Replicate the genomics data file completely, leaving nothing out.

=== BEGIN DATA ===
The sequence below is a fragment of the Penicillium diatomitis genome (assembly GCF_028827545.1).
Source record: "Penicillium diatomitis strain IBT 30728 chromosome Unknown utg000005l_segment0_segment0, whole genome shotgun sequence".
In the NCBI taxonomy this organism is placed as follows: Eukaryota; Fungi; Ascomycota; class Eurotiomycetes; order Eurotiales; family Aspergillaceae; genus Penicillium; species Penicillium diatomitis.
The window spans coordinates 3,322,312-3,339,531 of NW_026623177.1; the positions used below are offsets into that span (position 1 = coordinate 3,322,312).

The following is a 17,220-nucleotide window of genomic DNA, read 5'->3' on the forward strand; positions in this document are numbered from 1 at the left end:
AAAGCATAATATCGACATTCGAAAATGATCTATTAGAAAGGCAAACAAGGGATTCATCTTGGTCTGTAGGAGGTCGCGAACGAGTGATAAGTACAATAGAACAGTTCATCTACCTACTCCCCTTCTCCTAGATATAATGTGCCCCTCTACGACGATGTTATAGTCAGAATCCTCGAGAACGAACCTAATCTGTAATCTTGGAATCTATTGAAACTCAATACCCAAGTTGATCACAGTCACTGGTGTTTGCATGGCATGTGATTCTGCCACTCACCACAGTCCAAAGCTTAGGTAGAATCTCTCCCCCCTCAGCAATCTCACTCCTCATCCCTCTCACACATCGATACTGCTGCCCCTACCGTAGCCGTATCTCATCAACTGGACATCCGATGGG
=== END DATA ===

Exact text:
The sequence below is a fragment of the Penicillium diatomitis genome (assembly GCF_028827545.1).
Source record: "Penicillium diatomitis strain IBT 30728 chromosome Unknown utg000005l_segment0_segment0, whole genome shotgun sequence".
In the NCBI taxonomy this organism is placed as follows: Eukaryota; Fungi; Ascomycota; class Eurotiomycetes; order Eurotiales; family Aspergillaceae; genus Penicillium; species Penicillium diatomitis.
The window spans coordinates 3,322,312-3,339,531 of NW_026623177.1; the positions used below are offsets into that span (position 1 = coordinate 3,322,312).

The following is a 17,220-nucleotide window of genomic DNA, read 5'->3' on the forward strand; positions in this document are numbered from 1 at the left end:
AAAGCATAATATCGACATTCGAAAATGATCTATTAGAAAGGCAAACAAGGGATTCATCTTGGTCTGTAGGAGGTCGCGAACGAGTGATAAGTACAATAGAACAGTTCATCTACCTACTCCCCTTCTCCTAGATATAATGTGCCCCTCTACGACGATGTTATAGTCAGAATCCTCGAGAACGAACCTAATCTGTAATCTTGGAATCTATTGAAACTCAATACCCAAGTTGATCACAGTCACTGGTGTTTGCATGGCATGTGATTCTGCCACTCACCACAGTCCAAAGCTTAGGTAGAATCTCTCCCCCCTCAGCAATCTCACTCCTCATCCCTCTCACACATCGATACTGCTGCCCCTACCGTAGCCGTATCTCATCAACTGGACATCCGATGGG